While the name Athens signifies great learning, and that of Sparta a famous ancient fighting spirit, the name Corinth, in the American South at least, is often most associated with the Christian faith. Corinth, Greece, is the site of one of the earliest Christian churches in Europe, and both city and church figure prominently in the Bible. Interestingly, the communities named Corinth in the American South often have a history of being first at something or taking the lead as well—and more than one of these towns was named for a “Corinth Church” that cropped up in the community first.
- Corinth, Kentucky
The Corinth, Kentucky, basketball team of 1930: state champs and third in the nation (photo courtesy of the Town of Corinth)
Corinth, Kentucky, is a prime example—named for Corinth Christian Church around which the community was built in the late 1800’s. But it wasn’t so much the church but the school that once landed this Corinth in the limelight.Nearly every place has its day in the sun, and for Corinth, Kentucky, that day was early last century in 1930. It was that year that “The Fabulous Five” and their fellow basketball teammates rose up under the skillful coaching of Ted Hornback to take not only the Kentucky State Championship but a regal third place in the National Tournament played out in Chicago. In the Corinth town history, at least, the names of William Howard, Wilbur Odor, Frank “Bear” Lawrence, Dave Lawrence, and Roscoe Rogers represent the Olympians who put little ol’ Corinth, Kentucky, on the map.
And speaking of maps, Corinth, Kentucky, is also on the rarity list for being such a small community (pop. 234) yet extending its borders into three separate counties. Like their rarin’-to-go basketball team of nineteen and thirty, apparently, the little village of Corinth just didn’t know where to stop.
- Corinth, Mississippi
Corinth, Mississippi, Crossroads of the Confederacy (photo by Ron Cogswell)
This Corinth is remembered for other glory. In ancient Greece, Corinth sat on the little strip of land connecting upper and lower Greece—anyone going north, south, east, or west went through Corinth. Just so with the Corinth in Mississippi, otherwise known as “the Crossroads of the Confederacy.” Less than a decade before the outbreak of the Civil War, two railroad lines—one stretching from Memphis to Charleston, the other from Mobile to Ohio—intersected at Corinth, making it as crucial a point for transportation as any in the South.It was here at Corinth that Confederate troops massed in 1862, eager to reclaim Tennessee and Kentucky and push the Union back out of the Western theater of the War. But when the clash at Shiloh, Tennessee, less than a dozen miles to the north presented the bloodiest contest America had ever seen, that hope began to fade, and the strategic crossroads of Corinth itself fell into Union hands not long after.
Today the bustling and thriving town of Corinth remembers the past in a remarkable way with four museums, earthworks, a national park (Shiloh is the best-preserved battlefield in America), historic neighborhoods, cemeteries, churches, and businesses. One of those businesses happens to be the oldest continuing drugstore in the state (complete with a working soda fountain), owned and operated by the same Borroum family who started it over 150 years ago.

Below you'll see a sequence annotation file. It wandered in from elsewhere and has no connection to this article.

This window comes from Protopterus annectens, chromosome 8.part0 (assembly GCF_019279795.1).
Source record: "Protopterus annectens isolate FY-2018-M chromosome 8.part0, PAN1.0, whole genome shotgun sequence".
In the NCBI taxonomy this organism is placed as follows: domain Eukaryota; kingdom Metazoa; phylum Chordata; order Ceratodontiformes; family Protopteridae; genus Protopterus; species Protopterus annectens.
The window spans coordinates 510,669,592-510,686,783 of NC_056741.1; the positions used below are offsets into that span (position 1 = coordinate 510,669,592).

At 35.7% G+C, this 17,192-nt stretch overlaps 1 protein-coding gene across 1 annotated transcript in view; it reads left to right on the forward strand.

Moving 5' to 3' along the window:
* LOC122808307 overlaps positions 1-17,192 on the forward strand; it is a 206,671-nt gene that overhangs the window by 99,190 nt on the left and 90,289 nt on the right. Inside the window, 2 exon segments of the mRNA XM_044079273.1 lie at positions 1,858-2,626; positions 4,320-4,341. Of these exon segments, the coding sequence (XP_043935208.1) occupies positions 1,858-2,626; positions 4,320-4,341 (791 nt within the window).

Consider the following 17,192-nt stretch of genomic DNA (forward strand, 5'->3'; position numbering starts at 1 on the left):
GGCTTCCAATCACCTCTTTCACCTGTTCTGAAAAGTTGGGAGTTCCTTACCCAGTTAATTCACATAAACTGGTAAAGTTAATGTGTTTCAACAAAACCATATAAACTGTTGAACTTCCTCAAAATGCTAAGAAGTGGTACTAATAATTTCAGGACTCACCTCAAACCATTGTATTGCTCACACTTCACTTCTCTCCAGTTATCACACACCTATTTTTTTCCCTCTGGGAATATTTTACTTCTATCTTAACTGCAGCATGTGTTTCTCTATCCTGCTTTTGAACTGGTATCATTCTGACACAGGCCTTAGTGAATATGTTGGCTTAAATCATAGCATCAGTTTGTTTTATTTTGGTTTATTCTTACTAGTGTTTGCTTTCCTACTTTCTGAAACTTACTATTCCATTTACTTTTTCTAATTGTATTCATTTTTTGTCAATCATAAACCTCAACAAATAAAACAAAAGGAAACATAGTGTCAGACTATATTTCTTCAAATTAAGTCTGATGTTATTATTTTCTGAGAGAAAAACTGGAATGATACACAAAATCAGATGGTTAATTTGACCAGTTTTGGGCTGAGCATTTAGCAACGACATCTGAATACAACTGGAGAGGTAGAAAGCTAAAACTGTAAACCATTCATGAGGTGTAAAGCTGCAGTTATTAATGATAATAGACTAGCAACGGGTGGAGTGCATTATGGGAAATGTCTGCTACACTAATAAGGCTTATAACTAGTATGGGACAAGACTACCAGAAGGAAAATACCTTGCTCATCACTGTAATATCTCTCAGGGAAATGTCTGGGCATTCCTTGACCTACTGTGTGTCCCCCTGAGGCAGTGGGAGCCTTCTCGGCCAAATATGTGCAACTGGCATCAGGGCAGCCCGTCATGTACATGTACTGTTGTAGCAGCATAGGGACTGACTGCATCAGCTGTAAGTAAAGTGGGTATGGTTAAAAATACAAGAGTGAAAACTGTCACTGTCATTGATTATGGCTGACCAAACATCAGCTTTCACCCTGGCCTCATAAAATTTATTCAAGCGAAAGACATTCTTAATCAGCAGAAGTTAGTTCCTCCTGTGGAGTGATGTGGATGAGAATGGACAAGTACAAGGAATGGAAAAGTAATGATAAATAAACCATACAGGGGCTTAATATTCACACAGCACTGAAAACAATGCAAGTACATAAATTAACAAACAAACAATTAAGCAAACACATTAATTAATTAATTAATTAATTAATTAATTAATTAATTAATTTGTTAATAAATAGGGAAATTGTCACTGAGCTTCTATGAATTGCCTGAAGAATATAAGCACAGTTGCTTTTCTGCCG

- Corinth, Texas
Sunset on Lake Lewisville near Corinth, Texas (photo by Jason Hunter)
Corinth, Texas, is a railroad town as well, and in fact the tiny community was named by the Wichita & Dallas Railroad when it came through here in 1880. It was tiny back then, that is. Now Corinth is part of the massive Dallas-Fort Worth metroplex area, its own population at a whopping 20,000, and 150,000 within a five-mile radius. The growing city sits on beautiful Lake Lewisville and is home to some of the best-educated and wealthiest people in the area—the many multi-million-dollar homes on the lake can testify to that. But Corinth primarily prides itself on being family-centered, and they maintain over a dozen parks for their tightly-knit community.
- Corinth, Arkansas
The Old Corinth Cemetery in Howard County, Arkansas, dates back to the mid-1800’s and is on the National Register of Historic Places (photo by Valis55)
The Fates have served Arkansas’s Corinth otherwise, however. Named for the local Church of Christ, only the second to be organized in Arkansas, Corinth at one time boasted general stores, a gin, a sawmill, a grist mill, and even a short-lived Christian college, Nazareth University. It seemed to be on the way to great success—when the Depression of 1893 hit, the college closed four years later, and the town never quite recovered.But perhaps this Corinth’s greatest claim to fame is its location at the very heart of what was once one of the largest commercial peach operations in the country. If you had visited this community in the early twentieth century, you would have had to travel through about fifteen miles of solid peach orchards, no matter which direction you came from, to get there. It was a booming business for some time, but after another Depression hit, and, even more damaging, a succession of annual late freezes, the Arkansas peach market shrank exponentially, and Corinth dried up with it.
There are a few families who hang on there yet, farming cattle mostly. And there are the cemeteries. In one of them you’ll find a stone for Old Grandma Jones, a prominent ancestress of the local folk and, according to one Corinth historian, the wife of “probably the most important and wideliest known men that ever lived in Corinth, Davie Dickins Jones, who landed in Corinth . . . in 1845 and put up the first blacksmith shop. . . . It has been said, and I never heard it disputed, that his good woman cooked more grub for company and wrung more chickens’ heads off for preachers than any other woman that ever lived.” A fitting epitaph for the preeminent mother of this little Christian community of Corinth.